Principal Investigator: Aruni Bhatnagar and Rose Robertson
Funding Mechanism: National Institutes of Health - Grant
ID number: 3 P50 HL120163-03S1
Award Date: 9/15/2015
Institution: American Heart Association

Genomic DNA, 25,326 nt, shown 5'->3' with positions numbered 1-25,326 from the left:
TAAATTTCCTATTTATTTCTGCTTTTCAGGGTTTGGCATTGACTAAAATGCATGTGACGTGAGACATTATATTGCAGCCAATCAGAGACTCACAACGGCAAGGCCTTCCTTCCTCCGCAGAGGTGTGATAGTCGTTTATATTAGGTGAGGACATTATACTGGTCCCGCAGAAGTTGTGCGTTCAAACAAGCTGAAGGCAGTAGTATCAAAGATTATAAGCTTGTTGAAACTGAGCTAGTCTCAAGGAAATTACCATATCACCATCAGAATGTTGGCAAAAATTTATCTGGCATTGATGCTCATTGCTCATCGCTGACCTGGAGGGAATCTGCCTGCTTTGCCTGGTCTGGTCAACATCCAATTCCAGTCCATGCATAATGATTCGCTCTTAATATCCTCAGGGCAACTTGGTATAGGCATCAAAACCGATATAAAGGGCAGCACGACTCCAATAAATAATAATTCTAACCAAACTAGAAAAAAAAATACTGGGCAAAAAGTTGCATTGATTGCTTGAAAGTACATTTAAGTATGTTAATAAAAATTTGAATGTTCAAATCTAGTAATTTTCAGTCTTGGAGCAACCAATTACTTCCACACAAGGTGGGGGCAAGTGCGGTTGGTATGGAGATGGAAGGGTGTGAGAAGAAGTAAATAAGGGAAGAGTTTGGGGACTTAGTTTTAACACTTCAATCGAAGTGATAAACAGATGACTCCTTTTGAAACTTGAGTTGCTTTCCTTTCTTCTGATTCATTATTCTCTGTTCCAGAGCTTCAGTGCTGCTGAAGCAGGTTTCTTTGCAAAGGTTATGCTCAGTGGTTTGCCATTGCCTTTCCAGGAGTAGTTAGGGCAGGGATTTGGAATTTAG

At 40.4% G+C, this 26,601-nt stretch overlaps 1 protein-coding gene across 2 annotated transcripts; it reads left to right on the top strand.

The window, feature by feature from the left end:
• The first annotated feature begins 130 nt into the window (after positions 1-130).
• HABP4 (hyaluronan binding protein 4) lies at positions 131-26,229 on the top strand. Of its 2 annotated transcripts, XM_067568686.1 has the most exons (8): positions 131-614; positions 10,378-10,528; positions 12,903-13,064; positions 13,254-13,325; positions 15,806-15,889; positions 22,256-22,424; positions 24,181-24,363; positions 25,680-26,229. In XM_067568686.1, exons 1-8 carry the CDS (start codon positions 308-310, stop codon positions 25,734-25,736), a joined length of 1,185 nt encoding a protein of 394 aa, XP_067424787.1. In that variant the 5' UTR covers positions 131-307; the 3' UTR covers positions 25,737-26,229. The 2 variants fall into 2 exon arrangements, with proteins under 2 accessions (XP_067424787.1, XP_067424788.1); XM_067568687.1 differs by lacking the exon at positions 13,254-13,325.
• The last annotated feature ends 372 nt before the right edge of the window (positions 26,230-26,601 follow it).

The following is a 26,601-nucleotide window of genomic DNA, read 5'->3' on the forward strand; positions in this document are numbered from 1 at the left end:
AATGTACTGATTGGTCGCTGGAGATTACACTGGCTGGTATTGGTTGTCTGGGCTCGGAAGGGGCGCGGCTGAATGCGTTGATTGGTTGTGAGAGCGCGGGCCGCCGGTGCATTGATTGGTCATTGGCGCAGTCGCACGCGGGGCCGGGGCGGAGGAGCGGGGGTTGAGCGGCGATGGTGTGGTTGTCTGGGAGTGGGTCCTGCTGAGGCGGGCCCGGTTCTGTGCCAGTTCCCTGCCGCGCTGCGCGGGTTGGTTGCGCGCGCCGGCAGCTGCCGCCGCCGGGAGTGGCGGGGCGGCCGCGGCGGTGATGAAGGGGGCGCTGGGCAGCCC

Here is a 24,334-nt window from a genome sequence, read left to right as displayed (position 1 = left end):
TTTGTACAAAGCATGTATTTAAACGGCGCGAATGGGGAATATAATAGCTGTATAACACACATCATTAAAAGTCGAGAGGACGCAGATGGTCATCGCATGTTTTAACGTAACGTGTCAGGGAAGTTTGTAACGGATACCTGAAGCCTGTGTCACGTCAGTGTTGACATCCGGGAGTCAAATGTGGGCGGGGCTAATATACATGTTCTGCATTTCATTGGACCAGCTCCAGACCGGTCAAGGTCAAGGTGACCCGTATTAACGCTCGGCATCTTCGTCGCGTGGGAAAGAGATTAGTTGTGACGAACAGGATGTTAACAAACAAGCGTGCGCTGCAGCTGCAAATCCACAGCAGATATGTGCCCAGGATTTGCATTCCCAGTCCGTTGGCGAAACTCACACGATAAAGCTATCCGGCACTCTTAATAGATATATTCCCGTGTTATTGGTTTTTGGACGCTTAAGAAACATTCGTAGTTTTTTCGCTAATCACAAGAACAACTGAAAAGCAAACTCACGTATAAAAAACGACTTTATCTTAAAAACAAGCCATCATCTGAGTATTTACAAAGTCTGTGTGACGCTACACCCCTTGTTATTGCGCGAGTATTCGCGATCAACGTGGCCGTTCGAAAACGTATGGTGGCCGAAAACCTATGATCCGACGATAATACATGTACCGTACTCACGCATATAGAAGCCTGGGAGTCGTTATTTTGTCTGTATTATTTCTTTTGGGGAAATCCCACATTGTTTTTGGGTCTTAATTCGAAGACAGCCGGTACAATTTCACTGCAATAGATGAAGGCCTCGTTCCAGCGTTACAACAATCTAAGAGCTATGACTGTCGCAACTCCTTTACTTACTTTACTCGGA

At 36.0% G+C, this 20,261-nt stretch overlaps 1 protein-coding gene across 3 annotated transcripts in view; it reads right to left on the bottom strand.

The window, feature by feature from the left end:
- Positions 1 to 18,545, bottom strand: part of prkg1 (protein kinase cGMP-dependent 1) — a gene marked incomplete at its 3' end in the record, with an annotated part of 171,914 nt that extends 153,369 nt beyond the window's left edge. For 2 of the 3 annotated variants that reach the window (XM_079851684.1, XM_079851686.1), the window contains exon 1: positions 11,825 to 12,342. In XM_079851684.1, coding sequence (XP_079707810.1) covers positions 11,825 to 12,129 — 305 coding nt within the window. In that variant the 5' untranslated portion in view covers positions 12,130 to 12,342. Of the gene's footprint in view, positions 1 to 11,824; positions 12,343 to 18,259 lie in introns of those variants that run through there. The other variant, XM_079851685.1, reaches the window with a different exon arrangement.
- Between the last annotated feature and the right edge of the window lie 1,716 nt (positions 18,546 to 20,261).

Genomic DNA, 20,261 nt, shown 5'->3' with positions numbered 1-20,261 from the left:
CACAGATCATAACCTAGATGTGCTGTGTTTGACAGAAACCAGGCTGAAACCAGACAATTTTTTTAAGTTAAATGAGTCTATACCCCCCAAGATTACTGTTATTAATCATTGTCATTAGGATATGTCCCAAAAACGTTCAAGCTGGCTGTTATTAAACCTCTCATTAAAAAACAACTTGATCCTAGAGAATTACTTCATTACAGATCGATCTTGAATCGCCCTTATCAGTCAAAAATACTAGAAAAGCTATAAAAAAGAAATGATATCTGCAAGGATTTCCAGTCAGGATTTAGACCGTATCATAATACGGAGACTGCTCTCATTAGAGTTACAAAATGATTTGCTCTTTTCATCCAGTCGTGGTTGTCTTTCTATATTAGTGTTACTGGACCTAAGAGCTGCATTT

Many tobacco products – including cigars, cigarettes, cigarillos, and e-cigarettes – contain artificial flavors to enhance palatability and appeal. However, the toxicity of many of these flavors, especially when inhaled after heating or burning, is unknown. Specific aims of this project are: (1) to identify and quantify the chemical products generated due to the thermal degradation that occurs when tobacco product flavorings are heated or burned; and (2) to compare the relative toxicity of different flavorings commonly used in tobacco products before and after burning or heating. To address Aim 1, researchers will heat or burn major classes of common tobacco product flavor chemicals (i.e., alcohols, phenols, aldehydes, esters, ethers, hydrocarbons, ketones, lactones, organic acids, pyrazines, pyridines, pyrones) to determine the extent of degradation. To address Aim 2, researchers will use in vitro assays to measure whether chemicals from each major class of common flavor chemicals cause human platelet adhesion, human endothelial cell activation, and myocardial excitability; researchers will then compare results from these assays to discern the cardiac harm potential of different tobacco product flavorings and their thermal degradation products. This project may inform regulation related to flavored tobacco products.